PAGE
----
choc
le béton

zinguer

       Toilettage = (dog) Grooming (c) Kristin Espinasse

zinguer (zehn-gay) verb
  ...would that today's word translated to 'zinger' or 'a striking or caustic remark' but no, it simply means 'to cover with zinc...' Useful, no?

Citation du Jour:
  Sans morale, la politesse ne sert que de cache-misère.
  Without ethics, politeness only serves as a cover up.
--Georges Koussouros


A Day in a French Life... by Kristin Espinasse

Dominique and I sat out front of le Café du Commerce watching the metal-toothed dragons file by. Make that "les Dracénois," or "inhabitants of Draguignan" for, being teenagers with angst firing from their metallic mouths (braces...), 'dragons' seems like a fun, if not a fitting, term of endearment.

"C'est nul, Draguignan!" one ado* said to the cluster of teens around him. "Il n'y a rien qui se passe ici! Nothing's happening here!" My friend and I sipped our tea, smiles of complicity growing across our faces. Depending on how you looked at Draguignan--a town named after the legendary dragon that inhabited the Rhône River in the 13th century--the place could be dead or divine.

Take the painted and etched building fronts, for example, and the raison d'être* for our visit (besides tea and a tchatche*). Around every corner we were awed by another old, swirly-lettered sign. "I think it is called signography or typography or... " I searched for a term, real or made up, for the beautifully-lettered signs. "Lettrage, for the pretty letters," Dominique volunteered, "and 'enseignes' for those kinds of signs--which give information--or 'ren-seigne-ments' about the shop."

We strolled along the cobbled path, studying the painted 'devantures,' or shop fronts, deciding that they were either "vieilles,"* "très vieilles"* or "modern." We were making our way to the old part of the city via la rue de l'Observance when Dominique paused. "Look," she said. There, across the narrow street, high up on the side of a building, was an old painted advertisement for pharmaceutical products. How many times had I crossed it and never noticed it? The sign was so faded from la pluie* and le vent* that you had to stare until the pink and gray words (formerly vivid red and blueberry bleu*?) came into view: "Pastilles Bel suppriment la toux." ("Bel lozenges suppress coughing.")

We followed the serpentine road to a small square, known as La Place aux Herbes, where the old writer's café, 'Mille Colonnes,' sits like a bookend on one side of the quiet placette.* There, we spontaneously turned right.

Along rue des Chaudronniers,* the homes and shops--connected one to the other and rising three floors skyward--were both dilapidated and proud. One woman in a housecoat stood on a doorstep, a bucket of water beside her, mop in hand, eyeing my friend and me as if we'd just landed our spaceship over at the placette.

Further down the path, where rue des Chaudronniers becomes rue du Jeu de Paume,* I backed into a corner to snap a photo of an enamel street sign when the scent of urine filled my nose. I jumped out of the alley to rejoin my friend who waited in front of the toilettage* boutique. Two shops down, a woman with a shaved head, heavy frame, and a piercing ring in her right brow stood in front of a bar, sanding an old green shutter and pausing to offer a warm bonjour.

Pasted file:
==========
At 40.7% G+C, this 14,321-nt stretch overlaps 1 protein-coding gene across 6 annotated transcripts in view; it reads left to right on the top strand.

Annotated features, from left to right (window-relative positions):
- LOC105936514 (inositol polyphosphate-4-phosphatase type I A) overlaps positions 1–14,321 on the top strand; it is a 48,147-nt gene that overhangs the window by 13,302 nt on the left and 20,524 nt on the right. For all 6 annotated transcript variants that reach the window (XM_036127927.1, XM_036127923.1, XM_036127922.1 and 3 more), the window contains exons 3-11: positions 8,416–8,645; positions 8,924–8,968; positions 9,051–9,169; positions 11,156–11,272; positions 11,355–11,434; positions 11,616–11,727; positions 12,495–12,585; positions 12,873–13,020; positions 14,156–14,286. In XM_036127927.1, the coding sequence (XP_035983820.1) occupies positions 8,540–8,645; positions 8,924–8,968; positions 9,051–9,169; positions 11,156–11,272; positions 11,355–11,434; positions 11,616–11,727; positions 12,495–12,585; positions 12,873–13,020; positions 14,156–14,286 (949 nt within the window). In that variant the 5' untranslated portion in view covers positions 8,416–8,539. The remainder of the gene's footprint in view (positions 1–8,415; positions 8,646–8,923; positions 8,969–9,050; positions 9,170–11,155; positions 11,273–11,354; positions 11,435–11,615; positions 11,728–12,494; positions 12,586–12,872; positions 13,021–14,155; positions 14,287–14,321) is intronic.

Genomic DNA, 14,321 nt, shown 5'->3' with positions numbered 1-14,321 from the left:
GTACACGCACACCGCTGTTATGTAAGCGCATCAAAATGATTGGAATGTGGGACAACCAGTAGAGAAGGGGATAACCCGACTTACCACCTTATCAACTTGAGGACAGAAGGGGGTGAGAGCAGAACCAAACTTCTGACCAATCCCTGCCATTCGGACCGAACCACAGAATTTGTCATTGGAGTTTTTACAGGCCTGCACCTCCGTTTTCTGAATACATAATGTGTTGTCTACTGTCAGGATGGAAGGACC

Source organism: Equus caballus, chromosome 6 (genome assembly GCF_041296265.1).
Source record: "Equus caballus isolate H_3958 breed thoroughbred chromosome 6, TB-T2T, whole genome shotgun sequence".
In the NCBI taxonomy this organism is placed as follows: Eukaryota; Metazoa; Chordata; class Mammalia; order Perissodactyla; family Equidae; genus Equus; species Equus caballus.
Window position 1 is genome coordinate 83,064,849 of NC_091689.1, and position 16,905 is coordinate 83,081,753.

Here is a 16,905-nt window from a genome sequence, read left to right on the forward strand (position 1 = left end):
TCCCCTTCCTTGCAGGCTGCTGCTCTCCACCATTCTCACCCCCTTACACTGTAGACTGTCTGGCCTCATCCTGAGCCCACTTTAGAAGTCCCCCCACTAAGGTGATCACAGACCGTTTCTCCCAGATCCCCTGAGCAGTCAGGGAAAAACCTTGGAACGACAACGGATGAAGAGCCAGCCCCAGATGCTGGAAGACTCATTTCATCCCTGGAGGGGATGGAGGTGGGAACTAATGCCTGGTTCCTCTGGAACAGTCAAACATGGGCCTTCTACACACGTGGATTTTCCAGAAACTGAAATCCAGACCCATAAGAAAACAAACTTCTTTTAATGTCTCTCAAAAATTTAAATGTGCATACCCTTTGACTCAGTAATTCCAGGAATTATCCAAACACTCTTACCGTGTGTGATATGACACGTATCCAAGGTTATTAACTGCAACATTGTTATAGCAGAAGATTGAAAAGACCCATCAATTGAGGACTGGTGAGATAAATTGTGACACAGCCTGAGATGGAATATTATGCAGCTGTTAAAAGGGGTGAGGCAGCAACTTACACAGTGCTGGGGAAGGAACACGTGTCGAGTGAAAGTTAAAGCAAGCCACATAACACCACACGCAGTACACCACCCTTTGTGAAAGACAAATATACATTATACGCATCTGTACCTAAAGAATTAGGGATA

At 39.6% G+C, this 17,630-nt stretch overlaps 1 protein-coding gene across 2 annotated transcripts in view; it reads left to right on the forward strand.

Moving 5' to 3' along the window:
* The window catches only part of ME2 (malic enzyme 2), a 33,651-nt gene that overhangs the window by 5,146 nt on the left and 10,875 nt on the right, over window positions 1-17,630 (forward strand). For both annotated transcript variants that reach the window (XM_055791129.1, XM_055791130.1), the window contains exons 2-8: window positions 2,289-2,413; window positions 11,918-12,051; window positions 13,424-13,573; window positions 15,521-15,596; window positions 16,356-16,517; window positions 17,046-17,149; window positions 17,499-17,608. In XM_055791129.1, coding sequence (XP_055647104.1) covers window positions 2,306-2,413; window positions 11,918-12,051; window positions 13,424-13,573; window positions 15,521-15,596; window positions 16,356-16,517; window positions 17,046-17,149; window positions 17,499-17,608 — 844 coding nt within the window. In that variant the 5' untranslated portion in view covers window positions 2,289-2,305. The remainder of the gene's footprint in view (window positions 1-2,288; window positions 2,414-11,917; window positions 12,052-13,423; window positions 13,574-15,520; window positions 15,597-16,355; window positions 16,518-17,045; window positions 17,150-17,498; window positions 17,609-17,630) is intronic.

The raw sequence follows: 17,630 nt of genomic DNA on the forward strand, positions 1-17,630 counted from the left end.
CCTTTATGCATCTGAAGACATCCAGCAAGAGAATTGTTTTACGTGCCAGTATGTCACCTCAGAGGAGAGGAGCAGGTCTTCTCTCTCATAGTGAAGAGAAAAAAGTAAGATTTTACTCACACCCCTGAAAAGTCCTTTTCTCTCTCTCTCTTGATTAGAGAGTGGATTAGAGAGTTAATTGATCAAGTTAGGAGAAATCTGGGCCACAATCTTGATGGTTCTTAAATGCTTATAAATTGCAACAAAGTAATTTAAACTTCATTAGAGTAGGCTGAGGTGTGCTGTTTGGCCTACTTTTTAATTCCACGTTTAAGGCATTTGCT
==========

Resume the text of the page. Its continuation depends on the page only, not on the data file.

Rounding another block of homes/shops, and not far from rue Blancherie, we stumbled upon a colorful, letter crowded sign--one of the words jutting out like a poppy on the first day of spring. "'Zinguerie'--what a word! What does it mean?" I asked my friend. Without missing a beat, Dominique knocked on the metal pipe running up the building behind me. "It has to do with zinc work, like in plumbing."

Lastly, we entered the ancient tannery section, with its crumbling buildings and pigeons peeking out from the missing slats of the window shutters. There we rejoined the cobbled road to the Café du Commerce where we would soon encounter the metal-toothed dragons and know, with a shared smile and clink of the teacups, that the city is not dead, but rich and lively if one will only see, literally, the ancient writing on the walls.

.................................................................................................................
References: un(e) ado (m,f) (adolescent) = a teen; la raison d'être (f) = reason for being (purpose); tchatche (from the verb 'tchatcher,' to chat); vieille = old; très vieille = very old; la pluie (f) = rain; le vent (m) = wind; bleu = blue; la placette (f) = small square; le chaudronnier (m) = coppersmith; le jeu de paume = "the game of the palm" (the French sport, a precursor to lawn Tennis, was played without rackets); le toilettage (m) = grooming (dog)

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Audio File: Hear the word zinguer pronounced: Download zinguer.wav

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